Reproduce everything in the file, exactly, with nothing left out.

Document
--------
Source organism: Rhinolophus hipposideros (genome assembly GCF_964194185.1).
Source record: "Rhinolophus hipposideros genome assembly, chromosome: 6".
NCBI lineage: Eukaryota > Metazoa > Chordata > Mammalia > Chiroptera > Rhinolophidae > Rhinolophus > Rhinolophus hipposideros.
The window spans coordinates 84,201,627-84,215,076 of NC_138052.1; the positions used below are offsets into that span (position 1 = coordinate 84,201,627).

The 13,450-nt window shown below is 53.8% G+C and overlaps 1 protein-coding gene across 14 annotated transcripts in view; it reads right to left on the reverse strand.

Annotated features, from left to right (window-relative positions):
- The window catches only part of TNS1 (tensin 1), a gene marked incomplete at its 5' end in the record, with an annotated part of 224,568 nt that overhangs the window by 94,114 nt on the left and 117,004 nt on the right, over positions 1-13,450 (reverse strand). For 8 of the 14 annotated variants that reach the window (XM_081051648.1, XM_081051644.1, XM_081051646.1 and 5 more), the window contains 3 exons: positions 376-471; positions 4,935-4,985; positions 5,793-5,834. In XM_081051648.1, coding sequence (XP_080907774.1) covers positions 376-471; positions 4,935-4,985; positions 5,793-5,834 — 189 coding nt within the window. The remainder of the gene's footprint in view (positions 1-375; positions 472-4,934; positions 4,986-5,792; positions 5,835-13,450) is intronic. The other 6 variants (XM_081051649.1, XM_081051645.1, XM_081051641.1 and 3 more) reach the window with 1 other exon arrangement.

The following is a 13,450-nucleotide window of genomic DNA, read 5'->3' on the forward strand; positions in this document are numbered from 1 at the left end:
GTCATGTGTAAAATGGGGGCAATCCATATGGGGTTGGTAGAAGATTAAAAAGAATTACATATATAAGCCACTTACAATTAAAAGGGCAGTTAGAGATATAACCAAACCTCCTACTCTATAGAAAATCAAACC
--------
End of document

Source organism: Rhinolophus hipposideros (genome assembly GCF_964194185.1).
Source record: "Rhinolophus hipposideros genome assembly, chromosome: 6".
NCBI lineage: Eukaryota > Metazoa > Chordata > Mammalia > Chiroptera > Rhinolophidae > Rhinolophus > Rhinolophus hipposideros.
The window spans coordinates 84,201,627-84,215,076 of NC_138052.1; the positions used below are offsets into that span (position 1 = coordinate 84,201,627).

The 13,450-nt window shown below is 53.8% G+C and overlaps 1 protein-coding gene across 14 annotated transcripts in view; it reads right to left on the reverse strand.

Annotated features, from left to right (window-relative positions):
- The window catches only part of TNS1 (tensin 1), a gene marked incomplete at its 5' end in the record, with an annotated part of 224,568 nt that overhangs the window by 94,114 nt on the left and 117,004 nt on the right, over positions 1-13,450 (reverse strand). For 8 of the 14 annotated variants that reach the window (XM_081051648.1, XM_081051644.1, XM_081051646.1 and 5 more), the window contains 3 exons: positions 376-471; positions 4,935-4,985; positions 5,793-5,834. In XM_081051648.1, coding sequence (XP_080907774.1) covers positions 376-471; positions 4,935-4,985; positions 5,793-5,834 — 189 coding nt within the window. The remainder of the gene's footprint in view (positions 1-375; positions 472-4,934; positions 4,986-5,792; positions 5,835-13,450) is intronic. The other 6 variants (XM_081051649.1, XM_081051645.1, XM_081051641.1 and 3 more) reach the window with 1 other exon arrangement.

The following is a 13,450-nucleotide window of genomic DNA, read 5'->3' on the forward strand; positions in this document are numbered from 1 at the left end:
GTCATGTGTAAAATGGGGGCAATCCATATGGGGTTGGTAGAAGATTAAAAAGAATTACATATATAAGCCACTTACAATTAAAAGGGCAGTTAGAGATATAACCAAACCTCCTACTCTATAGAAAATCAAACC